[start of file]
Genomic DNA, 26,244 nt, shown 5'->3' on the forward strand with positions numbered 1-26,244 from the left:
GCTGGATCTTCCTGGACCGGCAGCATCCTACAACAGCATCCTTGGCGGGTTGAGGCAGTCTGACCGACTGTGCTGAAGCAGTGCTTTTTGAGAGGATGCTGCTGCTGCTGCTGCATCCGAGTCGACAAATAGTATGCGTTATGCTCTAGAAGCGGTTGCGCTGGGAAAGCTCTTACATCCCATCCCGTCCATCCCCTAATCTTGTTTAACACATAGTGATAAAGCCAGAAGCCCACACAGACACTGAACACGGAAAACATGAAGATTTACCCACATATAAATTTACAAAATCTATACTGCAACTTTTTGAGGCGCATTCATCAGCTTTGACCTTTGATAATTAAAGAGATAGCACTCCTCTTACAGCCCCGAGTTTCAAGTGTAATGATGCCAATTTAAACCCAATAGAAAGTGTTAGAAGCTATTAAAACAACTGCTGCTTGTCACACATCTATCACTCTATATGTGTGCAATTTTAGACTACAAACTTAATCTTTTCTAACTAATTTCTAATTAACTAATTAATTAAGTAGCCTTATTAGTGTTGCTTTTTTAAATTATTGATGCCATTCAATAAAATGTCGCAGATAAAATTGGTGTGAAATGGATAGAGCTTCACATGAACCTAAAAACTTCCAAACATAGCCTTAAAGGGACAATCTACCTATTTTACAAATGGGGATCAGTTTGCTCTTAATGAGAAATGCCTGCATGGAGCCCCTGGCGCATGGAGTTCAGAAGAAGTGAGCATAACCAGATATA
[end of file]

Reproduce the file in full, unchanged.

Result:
Genomic DNA, 26,244 nt, shown 5'->3' on the forward strand with positions numbered 1-26,244 from the left:
GCTGGATCTTCCTGGACCGGCAGCATCCTACAACAGCATCCTTGGCGGGTTGAGGCAGTCTGACCGACTGTGCTGAAGCAGTGCTTTTTGAGAGGATGCTGCTGCTGCTGCTGCATCCGAGTCGACAAATAGTATGCGTTATGCTCTAGAAGCGGTTGCGCTGGGAAAGCTCTTACATCCCATCCCGTCCATCCCCTAATCTTGTTTAACACATAGTGATAAAGCCAGAAGCCCACACAGACACTGAACACGGAAAACATGAAGATTTACCCACATATAAATTTACAAAATCTATACTGCAACTTTTTGAGGCGCATTCATCAGCTTTGACCTTTGATAATTAAAGAGATAGCACTCCTCTTACAGCCCCGAGTTTCAAGTGTAATGATGCCAATTTAAACCCAATAGAAAGTGTTAGAAGCTATTAAAACAACTGCTGCTTGTCACACATCTATCACTCTATATGTGTGCAATTTTAGACTACAAACTTAATCTTTTCTAACTAATTTCTAATTAACTAATTAATTAAGTAGCCTTATTAGTGTTGCTTTTTTAAATTATTGATGCCATTCAATAAAATGTCGCAGATAAAATTGGTGTGAAATGGATAGAGCTTCACATGAACCTAAAAACTTCCAAACATAGCCTTAAAGGGACAATCTACCTATTTTACAAATGGGGATCAGTTTGCTCTTAATGAGAAATGCCTGCATGGAGCCCCTGGCGCATGGAGTTCAGAAGAAGTGAGCATAACCAGATATA